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April 4, 2019  

When there are a lot of assets, such as in high net worth marriages, that need to be decided on in divorce, it’s important to remember the tax repercussions that can follow those decisions. Making this even more overwhelming is the fact that tax laws will be changing in 2019.

Divorce and Tax Law Changes Coming in 2019

When retirement accounts, large pieces of property, and alimony are at stake, divorce gets tricky. Making these decisions trickier for both lawyers and feuding couples, it’s the fact that big changes are coming at the end of 2018.

A number of tax law changes were implemented at the end of 2017 but a big disruption won’t happen until Jan. 1, 2019. The biggest direct impact is on alimony. Alimony will no longer be a tax deduction for the person paying it, and it will no longer have to be claimed as income by the person receiving it.

At the beginning of 2018 it was predicted that this would cause a big rush on divorces, due to the fact that people would try to get the divorce in before the year changed. Turns out, that big rush hasn’t quite happened.

According to divorce attorney Malcolm Taub, of Davidoff Hutcher & Citron in New York, “It is a drastic change, but it seems like people are living with it.”

While the determination of the actual dollar value of alimony is relatively easy, the biggest sticking point is where the money for the settlement is coming from, and how well-prepared each side is for the long-term.

Divorce Over 50

When couples over 50 decide to divorce settlements can become increasingly complicated due to the fact that there are less “working years” left for either person.

For couples over 50, a lot of the traditional gender roles still exist – the husband is the breadwinner and the wife stayed at home to raise the children. While this is changing with the younger generations, this still applies to many older couples that are divorcing now.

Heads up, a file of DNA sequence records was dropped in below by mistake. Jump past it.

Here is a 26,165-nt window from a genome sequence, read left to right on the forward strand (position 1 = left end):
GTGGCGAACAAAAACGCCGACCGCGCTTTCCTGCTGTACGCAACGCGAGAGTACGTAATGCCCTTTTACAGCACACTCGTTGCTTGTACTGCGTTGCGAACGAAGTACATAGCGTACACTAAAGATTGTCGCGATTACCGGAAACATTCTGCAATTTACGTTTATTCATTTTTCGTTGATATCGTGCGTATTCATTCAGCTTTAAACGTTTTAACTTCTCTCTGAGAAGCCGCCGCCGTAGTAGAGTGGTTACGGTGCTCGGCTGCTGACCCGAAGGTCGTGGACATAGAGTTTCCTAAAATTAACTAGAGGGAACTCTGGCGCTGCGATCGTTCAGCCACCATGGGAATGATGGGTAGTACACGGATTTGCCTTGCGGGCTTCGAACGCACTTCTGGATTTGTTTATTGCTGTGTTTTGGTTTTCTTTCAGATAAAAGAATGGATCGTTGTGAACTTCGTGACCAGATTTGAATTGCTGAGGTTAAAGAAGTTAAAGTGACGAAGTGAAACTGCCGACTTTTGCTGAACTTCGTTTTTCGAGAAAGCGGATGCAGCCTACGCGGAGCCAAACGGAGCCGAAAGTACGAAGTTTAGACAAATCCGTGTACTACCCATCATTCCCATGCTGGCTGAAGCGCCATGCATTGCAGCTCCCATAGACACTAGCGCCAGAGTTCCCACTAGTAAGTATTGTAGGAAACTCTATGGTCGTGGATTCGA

Among high-net-worth clients, the two biggest assets are usually the house and the retirement accounts.

While a house is an obvious sentimental attachment, there are other big financial gains to be had by selling that family home. It’s not uncommon for divorce attorneys to recommend that the spouse who gets awarded the house sells it and puts the proceeds into an investment account for retirement.

Another often employed strategy is to “award” the house to one spouse while the other spouse gets what seems like an equivalent amount in an investment or retirement account. Taxes are then figured into the equation.

To consider are capital gains, IRAs and 401 (k) assets versus Roth assets, as well as the valuation of any private businesses. Even if you are not selling a business in the divorce, you will still need to have a valuation of it.

You’ll want to have proper legal order for any asset distributions, because the tax penalties could hit you hard on the flip side.

Claiming Alimony

Spouses receiving alimony used to be able to claim it as earned income. Under the new law, they are no longer able to claim it, and thus cannot contribute to accounts like IRAs and Roths. So if they have no other earned income, they have no way to grow their tax-advantaged retirement accounts.

This can be especially hard-hitting when the divorce settlement is not enough to get by on. Even harder hit, are those who are not old enough and thus do not yet qualify for Medicare and Social Security.

As if divorce isn’t hard enough emotionally, then you get hit with the financial side of divorce. Establishing your own credit, setting up your own independent accounts, closing joint accounts, etc… can be grueling, but unfortunately a very necessary part of starting your single life.

The Financial Side of Divorce

Before you’re able to move forward from your ex, you’ll need to take some steps to create your own financial footing. Below we outline some steps you’ll want to take.

Take Inventory

Divorce means a rebalancing of your budget, and it really is “your” budget and yours alone. While some expenses may disappear, others will become your sole responsibility. If you are not receiving alimony, you will no longer have the benefit of a secondary income to ease the debt.

How an Experienced Los Angeles Alimony Attorney Can Help